John Herbert Hedley was born in northern England on 19 July 1887. After completing school, he found employment as an accounting clerk. In 1914, shortly after the beginning of World War I, he volunteered to serve with the British Army. He was assigned to an infantry regiment and later the Army Cyclist Corps, but eventually he was transferred to the Royal Flying Corps, where he served as an aerial observer and gunner.
As a Bristol F.2 Fighter airman, Hedley showed remarkable skill, shooting down as many as twelve enemy aircraft and one observation balloon. He achieved most of these ‘kills’ while flying with fighter ace Frank Johnson as his pilot. As with most observers, Hedley would stand up in his open cockpit while firing his machine gun. On one occasion, while flying another ace pilot, Reginald Makepeace, Hedley had an experience which would result in him being called ‘the luckiest man alive’. While in a ‘dogfight’, Makepeace pushed his control stick forward to enter a dive, with the resulting negative G-forces causing Hedley to fall out of the aircraft. He fell about 700 ft before somehow colliding with his own aircraft, grabbing its tail and pulling himself back into the cockpit.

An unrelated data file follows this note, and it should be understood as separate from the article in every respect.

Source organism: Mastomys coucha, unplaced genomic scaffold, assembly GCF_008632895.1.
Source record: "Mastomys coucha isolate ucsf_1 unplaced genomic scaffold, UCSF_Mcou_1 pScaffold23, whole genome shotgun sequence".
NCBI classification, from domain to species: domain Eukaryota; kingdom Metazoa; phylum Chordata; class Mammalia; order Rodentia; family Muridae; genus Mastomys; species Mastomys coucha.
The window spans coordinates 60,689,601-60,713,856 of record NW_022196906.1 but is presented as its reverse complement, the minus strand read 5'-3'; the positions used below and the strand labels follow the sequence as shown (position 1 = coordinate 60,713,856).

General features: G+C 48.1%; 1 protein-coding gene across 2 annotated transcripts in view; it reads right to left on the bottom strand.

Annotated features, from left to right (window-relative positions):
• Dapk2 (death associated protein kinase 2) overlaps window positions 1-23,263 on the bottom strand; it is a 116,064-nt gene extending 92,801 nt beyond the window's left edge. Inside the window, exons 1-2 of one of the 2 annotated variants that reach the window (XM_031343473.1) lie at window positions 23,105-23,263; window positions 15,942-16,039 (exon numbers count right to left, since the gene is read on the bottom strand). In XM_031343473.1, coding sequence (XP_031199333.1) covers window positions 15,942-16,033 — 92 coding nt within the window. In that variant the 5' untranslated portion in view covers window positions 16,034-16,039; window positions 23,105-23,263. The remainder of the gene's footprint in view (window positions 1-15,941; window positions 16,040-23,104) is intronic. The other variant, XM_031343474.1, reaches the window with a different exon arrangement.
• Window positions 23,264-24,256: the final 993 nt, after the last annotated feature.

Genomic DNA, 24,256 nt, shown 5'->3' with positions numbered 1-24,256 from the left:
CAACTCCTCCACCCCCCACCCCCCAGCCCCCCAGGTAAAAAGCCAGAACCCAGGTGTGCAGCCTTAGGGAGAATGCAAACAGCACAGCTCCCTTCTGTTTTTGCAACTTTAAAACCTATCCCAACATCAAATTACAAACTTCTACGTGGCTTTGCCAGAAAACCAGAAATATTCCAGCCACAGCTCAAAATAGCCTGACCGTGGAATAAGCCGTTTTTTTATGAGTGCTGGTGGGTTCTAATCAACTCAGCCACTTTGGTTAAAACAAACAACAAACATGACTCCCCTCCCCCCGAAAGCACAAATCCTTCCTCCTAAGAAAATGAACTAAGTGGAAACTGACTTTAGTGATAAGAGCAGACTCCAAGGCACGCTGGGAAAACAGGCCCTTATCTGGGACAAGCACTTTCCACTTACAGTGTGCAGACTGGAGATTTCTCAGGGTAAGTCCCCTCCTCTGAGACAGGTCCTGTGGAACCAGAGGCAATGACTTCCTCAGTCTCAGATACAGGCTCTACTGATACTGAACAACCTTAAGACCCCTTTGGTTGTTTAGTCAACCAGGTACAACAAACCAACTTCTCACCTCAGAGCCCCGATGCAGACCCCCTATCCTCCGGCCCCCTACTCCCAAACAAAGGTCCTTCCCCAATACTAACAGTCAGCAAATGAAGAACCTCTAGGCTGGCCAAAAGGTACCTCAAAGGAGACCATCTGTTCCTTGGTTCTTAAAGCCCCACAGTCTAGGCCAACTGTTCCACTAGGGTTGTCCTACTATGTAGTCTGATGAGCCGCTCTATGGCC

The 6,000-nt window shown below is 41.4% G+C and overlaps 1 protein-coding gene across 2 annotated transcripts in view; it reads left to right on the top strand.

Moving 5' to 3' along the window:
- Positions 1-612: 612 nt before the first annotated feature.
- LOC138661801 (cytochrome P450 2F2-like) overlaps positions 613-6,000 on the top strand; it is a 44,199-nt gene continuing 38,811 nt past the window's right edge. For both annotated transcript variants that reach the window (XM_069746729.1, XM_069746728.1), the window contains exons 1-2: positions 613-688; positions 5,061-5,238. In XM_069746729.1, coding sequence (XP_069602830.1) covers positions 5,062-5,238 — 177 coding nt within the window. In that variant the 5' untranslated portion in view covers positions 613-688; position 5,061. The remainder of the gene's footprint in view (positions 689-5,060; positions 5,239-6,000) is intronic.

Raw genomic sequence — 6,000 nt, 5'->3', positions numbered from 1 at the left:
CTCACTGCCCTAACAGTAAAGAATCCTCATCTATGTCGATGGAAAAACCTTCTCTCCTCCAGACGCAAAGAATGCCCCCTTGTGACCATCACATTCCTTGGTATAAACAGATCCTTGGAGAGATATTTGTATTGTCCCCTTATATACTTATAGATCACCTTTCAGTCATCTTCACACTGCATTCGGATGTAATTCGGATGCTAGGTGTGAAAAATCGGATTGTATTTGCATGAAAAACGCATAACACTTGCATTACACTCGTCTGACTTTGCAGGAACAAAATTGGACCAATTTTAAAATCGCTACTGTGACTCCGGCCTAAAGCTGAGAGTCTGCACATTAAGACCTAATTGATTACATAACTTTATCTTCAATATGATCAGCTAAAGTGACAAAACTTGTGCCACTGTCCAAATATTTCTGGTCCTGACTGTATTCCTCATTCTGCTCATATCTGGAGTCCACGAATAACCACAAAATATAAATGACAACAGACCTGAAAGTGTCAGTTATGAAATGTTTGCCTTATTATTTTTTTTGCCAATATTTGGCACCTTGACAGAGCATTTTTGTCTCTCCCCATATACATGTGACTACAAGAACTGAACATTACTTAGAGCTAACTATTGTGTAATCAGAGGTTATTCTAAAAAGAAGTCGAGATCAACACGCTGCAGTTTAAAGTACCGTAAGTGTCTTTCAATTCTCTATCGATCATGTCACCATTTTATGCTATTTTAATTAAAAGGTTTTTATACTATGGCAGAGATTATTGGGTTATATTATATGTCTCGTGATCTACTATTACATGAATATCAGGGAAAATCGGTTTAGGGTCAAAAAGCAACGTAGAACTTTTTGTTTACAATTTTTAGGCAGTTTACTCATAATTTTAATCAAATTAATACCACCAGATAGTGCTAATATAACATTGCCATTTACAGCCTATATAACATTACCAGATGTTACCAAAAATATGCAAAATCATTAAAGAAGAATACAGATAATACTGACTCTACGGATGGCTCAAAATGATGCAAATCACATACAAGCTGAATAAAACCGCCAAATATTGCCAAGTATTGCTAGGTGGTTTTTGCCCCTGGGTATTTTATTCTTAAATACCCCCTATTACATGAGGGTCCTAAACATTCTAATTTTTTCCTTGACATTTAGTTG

Later, in March 1918, Hedley flew with yet another ace, Robert Kirkman. Their aircraft was shot down over enemy territory, but the two men survived and were captured as prisoners of war. Once the war had ended, Hedley immigrated to the USA, where he earned a living as a speaker, telling fascinated listeners about his wartime experiences. For most of his life, Hedley was known as ‘the luckiest man alive’.